EXAMPLES

[00212] Aspects of the present bacterial cells, compositions and methods thereof may be further understood in light of the following examples, which should not be construed as limiting. Modifications to materials and methods will be apparent to those skilled in the art.

EXAMPLE 1

MODIFIED B. SUBTILIS CELLS COMPRISING MUTATIONS IN THE rpoC GENE

[00213] In the present Example, the production of protease and amylase enzymes are tested in modified Bacillus subtilis cells comprising one (1) of five (5) different rpoC mutated genes, and compared to unmodified (parental) B. subtilis cells comprising a wild type Bacillus subtilis rpoC gene (SEQ ID NO: 6). A total of five (5) different rpoC gene alterations (e.g., substitutions and deletions) are designed, constructed and tested. The five rpoC gene alterations are listed below in Table 1.

TABLE 1

INTEGRATION PLASMIDS COMPRISING MODIFIED rpoC GENES ENCODING

MODIFIED (MUTANT) RNAP β'-SUBUNIT PROTEINS

[00214] Nucleotide substitutions or deletions are designed to achieve the amino acid alterations in the RpoC (β'-subunit) protein set forth above in Table 1 (e.g., see SEQ ID NO: 5, which encodes wild-type RpoC (β'-subunit) protein of SEQ ID NO: 6).

[00215] For example, the methionine (M) to isoleucine (I) substitution at amino acid position 751 (hereinafter, "M751 I") of SEQ ID NO: 6 is made by replacing the ATG codon at nucleotides 2251 , 2252 and 2253 of SEQ ID NO: 5 with an ATC, ATT or ATA codon therefor; the arginine (R) to histidine (H) substitution at amino acid position 784 (hereinafter, "R784H") of SEQ ID NO: 6 is made by replacing the CGT codon at nucleotides 2350, 2351 and 2352 of SEQ ID NO: 5 with a CAT or CAC codon therefor; the serine (S) to phenylalanine (F) substitution at amino acid position 797 (hereinafter, "S797F") of SEQ ID NO: 6 is made by replacing the TCA codon at nucleotides 2389, 2390 and 2391 of SEQ ID NO: 5 with a TTT or TTC codon therefor; and the aspartic acid (D) to glycine (G) substitution at amino acid position 796 (hereinafter, "D796G") of SEQ ID NO: 6 is made by replacing the GAC codon at nucleotides 2386, 2387 and 2388 of SEQ ID NO: 5 with a GGC, GGT, GGA or GGG codon therefor. The three (3) amino acid deletion construct (hereinafter, "AI1018-R1020") set forth above in Table 1 is made by deleting codons of SEQ ID NO: 5, which correspond to isoleucine (I), serine (S) and arginine (R) amino acids of the RpoC (β'-subunit) protein at residues 1018, 1019 and 1020 of SEQ ID NO: 6, respectively.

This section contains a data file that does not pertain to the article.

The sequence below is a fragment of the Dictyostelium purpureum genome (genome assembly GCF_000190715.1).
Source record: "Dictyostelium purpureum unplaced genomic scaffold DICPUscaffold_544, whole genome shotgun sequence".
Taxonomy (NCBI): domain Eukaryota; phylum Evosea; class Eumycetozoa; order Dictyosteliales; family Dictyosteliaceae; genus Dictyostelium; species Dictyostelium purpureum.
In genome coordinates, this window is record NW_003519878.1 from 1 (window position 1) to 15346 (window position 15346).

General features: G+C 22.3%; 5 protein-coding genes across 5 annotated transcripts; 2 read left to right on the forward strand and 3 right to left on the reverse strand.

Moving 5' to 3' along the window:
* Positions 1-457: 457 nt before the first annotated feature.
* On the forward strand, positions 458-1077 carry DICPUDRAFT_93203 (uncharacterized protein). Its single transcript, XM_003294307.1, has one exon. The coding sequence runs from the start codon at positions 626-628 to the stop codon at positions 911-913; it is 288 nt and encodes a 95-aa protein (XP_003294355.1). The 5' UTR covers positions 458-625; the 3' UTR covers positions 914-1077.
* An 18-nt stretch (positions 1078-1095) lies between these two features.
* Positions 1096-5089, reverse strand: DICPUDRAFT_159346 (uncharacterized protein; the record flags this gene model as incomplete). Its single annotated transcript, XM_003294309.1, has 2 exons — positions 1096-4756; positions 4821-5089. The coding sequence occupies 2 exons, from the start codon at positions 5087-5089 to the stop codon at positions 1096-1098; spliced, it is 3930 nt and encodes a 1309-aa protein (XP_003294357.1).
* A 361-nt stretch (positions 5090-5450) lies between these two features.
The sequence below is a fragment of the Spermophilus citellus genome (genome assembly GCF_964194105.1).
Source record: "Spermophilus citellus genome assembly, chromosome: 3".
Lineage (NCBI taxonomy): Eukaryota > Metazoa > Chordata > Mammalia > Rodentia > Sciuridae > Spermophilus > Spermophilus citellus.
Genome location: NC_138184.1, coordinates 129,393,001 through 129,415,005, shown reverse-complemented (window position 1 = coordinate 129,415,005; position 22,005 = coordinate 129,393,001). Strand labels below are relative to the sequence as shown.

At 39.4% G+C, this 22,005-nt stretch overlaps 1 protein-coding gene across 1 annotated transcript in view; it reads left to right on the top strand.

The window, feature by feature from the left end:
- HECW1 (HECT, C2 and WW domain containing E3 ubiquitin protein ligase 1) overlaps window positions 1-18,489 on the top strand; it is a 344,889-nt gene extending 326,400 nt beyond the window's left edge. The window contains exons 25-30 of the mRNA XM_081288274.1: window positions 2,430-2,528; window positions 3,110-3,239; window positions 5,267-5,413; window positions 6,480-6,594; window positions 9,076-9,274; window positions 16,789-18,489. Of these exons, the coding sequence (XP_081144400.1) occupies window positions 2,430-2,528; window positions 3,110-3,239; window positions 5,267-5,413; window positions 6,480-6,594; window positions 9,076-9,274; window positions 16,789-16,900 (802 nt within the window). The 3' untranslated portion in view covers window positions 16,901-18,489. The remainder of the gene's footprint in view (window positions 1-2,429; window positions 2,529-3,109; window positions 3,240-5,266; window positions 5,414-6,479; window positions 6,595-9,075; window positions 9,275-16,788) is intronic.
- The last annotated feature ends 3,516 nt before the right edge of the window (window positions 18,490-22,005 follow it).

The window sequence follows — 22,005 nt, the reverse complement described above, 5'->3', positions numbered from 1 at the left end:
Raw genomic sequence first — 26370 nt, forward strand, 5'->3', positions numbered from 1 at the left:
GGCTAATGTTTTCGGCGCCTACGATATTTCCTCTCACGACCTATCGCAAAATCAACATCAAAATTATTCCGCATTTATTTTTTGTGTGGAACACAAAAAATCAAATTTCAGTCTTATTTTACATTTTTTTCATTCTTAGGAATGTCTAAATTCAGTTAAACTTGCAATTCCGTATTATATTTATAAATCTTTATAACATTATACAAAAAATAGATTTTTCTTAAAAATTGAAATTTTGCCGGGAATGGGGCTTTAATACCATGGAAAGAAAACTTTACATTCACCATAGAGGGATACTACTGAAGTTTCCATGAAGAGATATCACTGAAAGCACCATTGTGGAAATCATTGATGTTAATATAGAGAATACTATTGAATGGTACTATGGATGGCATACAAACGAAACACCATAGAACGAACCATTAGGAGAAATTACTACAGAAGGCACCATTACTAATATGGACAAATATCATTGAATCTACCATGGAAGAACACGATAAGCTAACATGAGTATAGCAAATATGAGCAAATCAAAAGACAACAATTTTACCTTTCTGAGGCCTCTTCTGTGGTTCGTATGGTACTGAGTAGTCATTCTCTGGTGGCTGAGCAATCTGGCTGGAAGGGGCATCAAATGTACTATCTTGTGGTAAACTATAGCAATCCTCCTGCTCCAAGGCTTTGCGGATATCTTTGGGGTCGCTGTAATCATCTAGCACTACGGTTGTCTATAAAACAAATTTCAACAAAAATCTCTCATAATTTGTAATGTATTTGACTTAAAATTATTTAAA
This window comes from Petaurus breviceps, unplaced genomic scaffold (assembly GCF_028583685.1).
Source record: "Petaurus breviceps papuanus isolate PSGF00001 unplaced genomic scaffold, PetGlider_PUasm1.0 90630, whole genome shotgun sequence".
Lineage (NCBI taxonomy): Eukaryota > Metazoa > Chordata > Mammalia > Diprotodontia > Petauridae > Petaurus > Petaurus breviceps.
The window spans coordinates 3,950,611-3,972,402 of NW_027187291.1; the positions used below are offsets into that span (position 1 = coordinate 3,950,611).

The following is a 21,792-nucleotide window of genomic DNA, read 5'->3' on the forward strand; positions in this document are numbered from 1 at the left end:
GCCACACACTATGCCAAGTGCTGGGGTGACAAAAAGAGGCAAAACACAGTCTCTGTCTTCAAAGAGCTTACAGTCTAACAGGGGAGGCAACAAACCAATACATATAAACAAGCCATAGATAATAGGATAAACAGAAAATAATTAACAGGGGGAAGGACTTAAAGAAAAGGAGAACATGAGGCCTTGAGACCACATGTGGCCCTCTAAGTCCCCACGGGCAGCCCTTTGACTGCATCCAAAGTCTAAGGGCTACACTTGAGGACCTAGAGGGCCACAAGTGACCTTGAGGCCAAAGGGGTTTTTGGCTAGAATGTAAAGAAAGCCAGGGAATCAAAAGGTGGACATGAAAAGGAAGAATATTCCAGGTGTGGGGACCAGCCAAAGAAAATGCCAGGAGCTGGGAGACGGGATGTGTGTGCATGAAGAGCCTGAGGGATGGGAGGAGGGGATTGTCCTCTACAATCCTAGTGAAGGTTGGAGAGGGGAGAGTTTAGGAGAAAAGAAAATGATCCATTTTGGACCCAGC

[00216] Construction of the Integration Plasmids. As stated briefly above, a total of five integration plasmids (Table 1), named pCZ211 (e.g., see FIG. 1), pCZ212 pCZ213, pCZ214 and pCZ215, are constructed as described herein. The five modified rpoC genes are either synthesized by SGI-DNA (La Jolla, CA) or generated by site-mutagenesis and cloned into the temperature sensitive plasmid pKSV7-l-Sce using restriction digestion and ligation. The ligation mixture is transformed into E. coli Top10 cells and plated on LA plates containing 50 μg/ml of carbenicillin. Colonies were screened by colony PCR and sequencing.

[00217] Construction of the Temperature Sensitive Plasmid. The temperature sensitive integration plasmid pKSV7-l-Sce, referenced in the paragraph above, is constructed as follows: twenty (20) picomoles of two (2) single-strand oligomers, I- Scel-1 : eg atTAG G G ATAAC AG G GTA ATat (SEQ ID NO: 9), and l-Scel-2: cgatATTACCCTGTTATCCCTAat (SEQ ID NO: 10), wherein capital letters are a homologous sequence of l-Scel restriction enzyme site, are incubated at 98°C for seven (7) minutes and then kept at 55°C for five (5) minutes to anneal the oligomers. The annealed fragment is phosphorylated with T4 polynucleotide kinase (New England BioLabs; Ipswich, MA) and then ligated with the Clal site of pKSV7 integration vector (Smith & Youngman, 1992). To eliminate the chloramphenicol-resistant gene present in pKSV7, the plasmid is digested with Nco\ and Mfe\ and is blunt ended with T4 DNA polymerase (New England BioLabs; Ipswich, MA). The fragment containing repF and cop-6 is separated from the chloramphenicol resistance gene fragment by agarose gel electrophoresis, and purified with a gel extraction kit (Qiagen; Hilden Germany), then self-ligated to generate the pKS vector. The pKS vector is digested with the restriction endonuclease Hindi 11 and ligated to the kanamacyn (Km) resistant gene derived from the plasmid pDG780 (Guerout-Fleury et al., 1995) after digestion with Hindi 11 restriction endonuclease. The resulting plasmid is named "pKSV-l-Sce Km".